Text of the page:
The Plastic Free Schools programme involves each school completing a series of five objectives. Schools can sign up to the programme via the SAS website; they will then be sent a pack with everything they need to guide them through the process from forming their action group, conducting a litter audit and challenging government and industry, to making changes within their school to eradicate single-use plastics. As they complete each objective they submit their evidence to show us their progress and once they’ve completed everything we sign them off with Plastic Free Schools Status.

We feel it is a fun way of learning and motivating children to make informed changes which is essential in safeguarding the future of our planet. In May 2019 schools across Seaford held a Plastic Free Action week to raise awareness about plastic pollution, organised by Claire Sumners to bring the community of Seaford together to educate, motivate, and inspire others to address important environmental issues. We are thrilled with the effort put in by all involved and meridian news filmed some of the activities taking place at Seaford Head School.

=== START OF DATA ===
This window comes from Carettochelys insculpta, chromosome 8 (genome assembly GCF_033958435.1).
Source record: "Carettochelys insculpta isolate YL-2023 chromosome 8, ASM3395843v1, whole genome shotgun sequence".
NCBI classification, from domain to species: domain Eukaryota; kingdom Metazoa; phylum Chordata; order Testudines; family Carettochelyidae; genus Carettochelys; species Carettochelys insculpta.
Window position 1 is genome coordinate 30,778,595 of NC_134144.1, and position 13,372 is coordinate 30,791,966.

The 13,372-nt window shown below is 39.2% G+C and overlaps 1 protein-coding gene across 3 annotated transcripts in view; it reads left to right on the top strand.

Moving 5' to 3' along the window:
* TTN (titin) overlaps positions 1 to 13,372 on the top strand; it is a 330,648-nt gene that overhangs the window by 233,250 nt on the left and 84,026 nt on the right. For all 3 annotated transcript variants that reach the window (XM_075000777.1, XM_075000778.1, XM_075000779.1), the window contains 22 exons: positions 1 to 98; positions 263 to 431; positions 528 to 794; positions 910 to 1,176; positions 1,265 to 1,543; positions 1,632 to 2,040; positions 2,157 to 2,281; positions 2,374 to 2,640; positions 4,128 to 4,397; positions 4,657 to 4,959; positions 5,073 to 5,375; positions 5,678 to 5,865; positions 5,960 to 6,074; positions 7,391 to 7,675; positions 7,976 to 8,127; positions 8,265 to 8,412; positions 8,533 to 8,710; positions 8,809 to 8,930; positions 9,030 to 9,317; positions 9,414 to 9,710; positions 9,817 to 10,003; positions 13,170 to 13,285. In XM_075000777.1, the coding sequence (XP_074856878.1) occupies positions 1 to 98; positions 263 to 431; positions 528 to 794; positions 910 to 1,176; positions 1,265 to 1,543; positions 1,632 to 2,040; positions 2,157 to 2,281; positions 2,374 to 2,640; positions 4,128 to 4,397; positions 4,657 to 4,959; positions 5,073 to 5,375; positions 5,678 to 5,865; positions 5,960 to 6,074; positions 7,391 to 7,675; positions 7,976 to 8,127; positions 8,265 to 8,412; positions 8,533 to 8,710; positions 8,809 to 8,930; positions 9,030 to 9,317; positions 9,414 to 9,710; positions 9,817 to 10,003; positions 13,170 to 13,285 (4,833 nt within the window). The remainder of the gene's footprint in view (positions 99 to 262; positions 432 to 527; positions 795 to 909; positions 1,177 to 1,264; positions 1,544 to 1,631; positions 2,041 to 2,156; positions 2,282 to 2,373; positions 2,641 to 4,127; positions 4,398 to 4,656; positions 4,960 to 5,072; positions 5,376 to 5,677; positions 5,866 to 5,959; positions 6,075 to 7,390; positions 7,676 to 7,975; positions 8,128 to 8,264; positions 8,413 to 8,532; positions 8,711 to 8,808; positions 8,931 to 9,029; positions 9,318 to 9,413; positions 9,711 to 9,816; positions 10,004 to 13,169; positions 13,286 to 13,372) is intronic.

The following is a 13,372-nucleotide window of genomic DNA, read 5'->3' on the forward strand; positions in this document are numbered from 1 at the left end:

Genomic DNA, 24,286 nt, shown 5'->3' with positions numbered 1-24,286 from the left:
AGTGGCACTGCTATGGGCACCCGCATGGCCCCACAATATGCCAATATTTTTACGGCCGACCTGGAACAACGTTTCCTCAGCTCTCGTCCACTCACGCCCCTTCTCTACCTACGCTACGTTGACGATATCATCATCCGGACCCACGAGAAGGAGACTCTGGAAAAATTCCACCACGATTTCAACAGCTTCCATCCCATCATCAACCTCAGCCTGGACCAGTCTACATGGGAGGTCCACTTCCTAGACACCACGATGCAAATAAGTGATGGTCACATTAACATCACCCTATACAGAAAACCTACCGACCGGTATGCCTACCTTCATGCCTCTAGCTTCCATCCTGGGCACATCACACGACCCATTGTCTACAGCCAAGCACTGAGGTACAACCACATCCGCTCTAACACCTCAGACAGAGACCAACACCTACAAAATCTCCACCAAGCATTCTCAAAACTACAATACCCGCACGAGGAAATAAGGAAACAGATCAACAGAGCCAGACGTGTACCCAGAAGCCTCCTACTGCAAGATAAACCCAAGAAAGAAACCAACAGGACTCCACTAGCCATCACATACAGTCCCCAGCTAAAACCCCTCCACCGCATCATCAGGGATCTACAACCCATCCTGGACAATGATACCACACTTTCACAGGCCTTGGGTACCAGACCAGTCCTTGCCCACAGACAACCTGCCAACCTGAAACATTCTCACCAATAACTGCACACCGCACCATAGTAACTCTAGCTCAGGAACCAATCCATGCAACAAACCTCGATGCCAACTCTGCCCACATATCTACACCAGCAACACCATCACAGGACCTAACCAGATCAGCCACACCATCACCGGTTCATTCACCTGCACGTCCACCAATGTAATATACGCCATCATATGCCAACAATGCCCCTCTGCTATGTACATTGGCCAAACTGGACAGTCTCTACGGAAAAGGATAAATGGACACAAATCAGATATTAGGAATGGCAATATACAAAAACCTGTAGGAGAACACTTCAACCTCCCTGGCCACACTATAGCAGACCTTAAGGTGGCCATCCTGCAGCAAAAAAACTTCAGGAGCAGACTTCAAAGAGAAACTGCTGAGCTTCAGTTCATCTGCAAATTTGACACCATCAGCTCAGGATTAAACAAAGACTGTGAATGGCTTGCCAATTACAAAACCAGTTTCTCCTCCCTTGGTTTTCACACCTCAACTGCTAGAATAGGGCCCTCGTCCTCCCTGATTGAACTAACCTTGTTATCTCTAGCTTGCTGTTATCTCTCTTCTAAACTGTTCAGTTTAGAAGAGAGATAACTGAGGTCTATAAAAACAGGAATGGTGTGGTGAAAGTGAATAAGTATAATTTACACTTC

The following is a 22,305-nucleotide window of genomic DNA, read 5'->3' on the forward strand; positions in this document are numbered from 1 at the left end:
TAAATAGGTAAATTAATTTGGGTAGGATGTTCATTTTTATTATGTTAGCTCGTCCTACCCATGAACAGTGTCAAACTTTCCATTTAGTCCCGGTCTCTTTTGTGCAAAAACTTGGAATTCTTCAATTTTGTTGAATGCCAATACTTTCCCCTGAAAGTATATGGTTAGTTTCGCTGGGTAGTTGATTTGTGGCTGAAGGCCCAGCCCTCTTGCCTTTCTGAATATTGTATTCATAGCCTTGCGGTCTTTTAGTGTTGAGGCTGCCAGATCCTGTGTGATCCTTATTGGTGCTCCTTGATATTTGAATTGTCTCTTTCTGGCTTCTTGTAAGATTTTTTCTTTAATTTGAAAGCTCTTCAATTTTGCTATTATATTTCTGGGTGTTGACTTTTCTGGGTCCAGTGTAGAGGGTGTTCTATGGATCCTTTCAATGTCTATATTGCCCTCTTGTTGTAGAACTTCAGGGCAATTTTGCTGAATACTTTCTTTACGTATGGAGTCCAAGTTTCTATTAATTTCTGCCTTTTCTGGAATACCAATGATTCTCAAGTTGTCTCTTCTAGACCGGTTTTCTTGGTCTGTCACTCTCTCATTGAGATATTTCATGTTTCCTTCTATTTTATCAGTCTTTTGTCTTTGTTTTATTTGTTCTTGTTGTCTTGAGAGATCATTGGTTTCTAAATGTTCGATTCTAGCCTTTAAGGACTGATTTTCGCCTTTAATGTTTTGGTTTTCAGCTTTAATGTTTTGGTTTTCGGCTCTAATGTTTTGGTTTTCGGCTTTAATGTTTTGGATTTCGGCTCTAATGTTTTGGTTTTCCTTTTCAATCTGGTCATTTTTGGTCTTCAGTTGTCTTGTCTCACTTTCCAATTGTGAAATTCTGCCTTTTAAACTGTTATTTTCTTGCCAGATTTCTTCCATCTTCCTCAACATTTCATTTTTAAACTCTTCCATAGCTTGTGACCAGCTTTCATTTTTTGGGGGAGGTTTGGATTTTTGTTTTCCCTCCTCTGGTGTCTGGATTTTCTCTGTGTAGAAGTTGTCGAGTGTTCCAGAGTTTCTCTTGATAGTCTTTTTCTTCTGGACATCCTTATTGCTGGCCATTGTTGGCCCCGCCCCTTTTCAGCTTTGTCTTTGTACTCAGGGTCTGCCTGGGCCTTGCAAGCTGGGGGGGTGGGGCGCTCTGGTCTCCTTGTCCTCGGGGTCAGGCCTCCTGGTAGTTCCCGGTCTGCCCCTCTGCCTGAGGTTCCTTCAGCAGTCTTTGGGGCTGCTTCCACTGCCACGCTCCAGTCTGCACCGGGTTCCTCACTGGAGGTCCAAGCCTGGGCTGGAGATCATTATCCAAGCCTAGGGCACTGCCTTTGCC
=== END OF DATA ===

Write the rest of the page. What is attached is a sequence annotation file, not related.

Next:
https://www.itv.com/news/meridian/2019-05-22/five-sussex-schools-take-part-in-week-of-action-to-reduce-plastic-footprint/

Plastic Free Action week at Seaford Head School

Hundreds of Seaford students have been involved in a range of activities this week to draw attention to and solve the problem of plastic waste in the environment.  Assistant Head teacher at Seaford Head School, Mr Rob Handy, said “We aim to reduce our plastic use in the first place from the plastic cutlery and bottles to the pens and rulers that we sell.”  He has delivered assemblies to introduce a new recycling scheme that will see the school increase the recycling of plastic waste.  Students from across the school have taken part in litter picks, beach cleans and making art from plastic waste.  In English lessons they have written poetry and persuasive letters and in science and maths lessons they have analysed data to do with plastic pollution and studied the bioaccumulation of toxins from plastic pollution in the food chain.

Students also had the opportunity to express their environmental concerns to MP Maria Caulfield who visited the school last week. One year eight student said: “You hear about these stories in the news about Sea Turtles and birds dying because they’ve ingested so much plastic and we all have to do our bit to make things better”.  Other students pressed Maria Caulfield on why environmental issues did not feature as a priority in the 2017 Conservative manifesto and why England has not signed up to a bottle deposit scheme like they have in Scotland.  Students have been invited to write to their MP so that their views can be represented.